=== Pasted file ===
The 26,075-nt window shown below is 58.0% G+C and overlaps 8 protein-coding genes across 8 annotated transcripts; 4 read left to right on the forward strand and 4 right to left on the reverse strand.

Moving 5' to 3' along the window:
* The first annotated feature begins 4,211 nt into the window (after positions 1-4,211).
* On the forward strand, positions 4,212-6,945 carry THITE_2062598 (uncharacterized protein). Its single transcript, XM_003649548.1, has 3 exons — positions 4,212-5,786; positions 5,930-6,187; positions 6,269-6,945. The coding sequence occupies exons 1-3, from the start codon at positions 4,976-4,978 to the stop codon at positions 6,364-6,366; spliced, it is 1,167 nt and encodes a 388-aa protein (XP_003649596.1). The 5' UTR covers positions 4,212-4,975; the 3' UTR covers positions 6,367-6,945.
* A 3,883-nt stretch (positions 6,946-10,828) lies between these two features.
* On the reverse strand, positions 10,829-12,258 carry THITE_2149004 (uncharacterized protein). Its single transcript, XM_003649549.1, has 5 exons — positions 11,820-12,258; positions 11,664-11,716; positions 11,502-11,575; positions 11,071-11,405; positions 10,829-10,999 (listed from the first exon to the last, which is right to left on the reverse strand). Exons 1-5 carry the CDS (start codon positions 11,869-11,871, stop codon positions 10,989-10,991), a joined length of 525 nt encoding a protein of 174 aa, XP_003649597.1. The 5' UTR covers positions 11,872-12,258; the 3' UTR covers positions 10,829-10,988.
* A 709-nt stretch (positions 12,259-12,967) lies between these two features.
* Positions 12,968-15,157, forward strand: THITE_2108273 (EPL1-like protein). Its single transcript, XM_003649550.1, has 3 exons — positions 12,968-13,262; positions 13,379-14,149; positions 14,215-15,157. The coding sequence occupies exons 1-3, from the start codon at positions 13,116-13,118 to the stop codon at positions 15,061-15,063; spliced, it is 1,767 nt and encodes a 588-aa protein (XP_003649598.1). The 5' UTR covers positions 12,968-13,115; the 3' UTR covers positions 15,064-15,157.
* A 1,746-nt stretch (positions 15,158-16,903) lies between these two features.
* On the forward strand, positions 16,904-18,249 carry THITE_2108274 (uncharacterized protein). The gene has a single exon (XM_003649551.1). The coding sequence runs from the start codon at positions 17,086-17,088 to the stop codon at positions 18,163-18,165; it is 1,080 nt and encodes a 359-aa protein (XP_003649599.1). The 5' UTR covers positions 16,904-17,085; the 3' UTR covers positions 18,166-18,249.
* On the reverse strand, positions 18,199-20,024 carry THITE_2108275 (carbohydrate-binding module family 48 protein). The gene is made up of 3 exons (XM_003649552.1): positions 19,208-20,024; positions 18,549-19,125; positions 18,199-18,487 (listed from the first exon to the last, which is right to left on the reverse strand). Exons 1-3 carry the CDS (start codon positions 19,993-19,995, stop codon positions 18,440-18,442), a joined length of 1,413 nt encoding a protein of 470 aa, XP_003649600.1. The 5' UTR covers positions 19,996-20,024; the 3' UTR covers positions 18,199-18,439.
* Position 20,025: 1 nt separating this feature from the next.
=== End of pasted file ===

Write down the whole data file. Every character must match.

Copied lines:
The 26,075-nt window shown below is 58.0% G+C and overlaps 8 protein-coding genes across 8 annotated transcripts; 4 read left to right on the forward strand and 4 right to left on the reverse strand.

Moving 5' to 3' along the window:
* The first annotated feature begins 4,211 nt into the window (after positions 1-4,211).
* On the forward strand, positions 4,212-6,945 carry THITE_2062598 (uncharacterized protein). Its single transcript, XM_003649548.1, has 3 exons — positions 4,212-5,786; positions 5,930-6,187; positions 6,269-6,945. The coding sequence occupies exons 1-3, from the start codon at positions 4,976-4,978 to the stop codon at positions 6,364-6,366; spliced, it is 1,167 nt and encodes a 388-aa protein (XP_003649596.1). The 5' UTR covers positions 4,212-4,975; the 3' UTR covers positions 6,367-6,945.
* A 3,883-nt stretch (positions 6,946-10,828) lies between these two features.
* On the reverse strand, positions 10,829-12,258 carry THITE_2149004 (uncharacterized protein). Its single transcript, XM_003649549.1, has 5 exons — positions 11,820-12,258; positions 11,664-11,716; positions 11,502-11,575; positions 11,071-11,405; positions 10,829-10,999 (listed from the first exon to the last, which is right to left on the reverse strand). Exons 1-5 carry the CDS (start codon positions 11,869-11,871, stop codon positions 10,989-10,991), a joined length of 525 nt encoding a protein of 174 aa, XP_003649597.1. The 5' UTR covers positions 11,872-12,258; the 3' UTR covers positions 10,829-10,988.
* A 709-nt stretch (positions 12,259-12,967) lies between these two features.
* Positions 12,968-15,157, forward strand: THITE_2108273 (EPL1-like protein). Its single transcript, XM_003649550.1, has 3 exons — positions 12,968-13,262; positions 13,379-14,149; positions 14,215-15,157. The coding sequence occupies exons 1-3, from the start codon at positions 13,116-13,118 to the stop codon at positions 15,061-15,063; spliced, it is 1,767 nt and encodes a 588-aa protein (XP_003649598.1). The 5' UTR covers positions 12,968-13,115; the 3' UTR covers positions 15,064-15,157.
* A 1,746-nt stretch (positions 15,158-16,903) lies between these two features.
* On the forward strand, positions 16,904-18,249 carry THITE_2108274 (uncharacterized protein). The gene has a single exon (XM_003649551.1). The coding sequence runs from the start codon at positions 17,086-17,088 to the stop codon at positions 18,163-18,165; it is 1,080 nt and encodes a 359-aa protein (XP_003649599.1). The 5' UTR covers positions 16,904-17,085; the 3' UTR covers positions 18,166-18,249.
* On the reverse strand, positions 18,199-20,024 carry THITE_2108275 (carbohydrate-binding module family 48 protein). The gene is made up of 3 exons (XM_003649552.1): positions 19,208-20,024; positions 18,549-19,125; positions 18,199-18,487 (listed from the first exon to the last, which is right to left on the reverse strand). Exons 1-3 carry the CDS (start codon positions 19,993-19,995, stop codon positions 18,440-18,442), a joined length of 1,413 nt encoding a protein of 470 aa, XP_003649600.1. The 5' UTR covers positions 19,996-20,024; the 3' UTR covers positions 18,199-18,439.
* Position 20,025: 1 nt separating this feature from the next.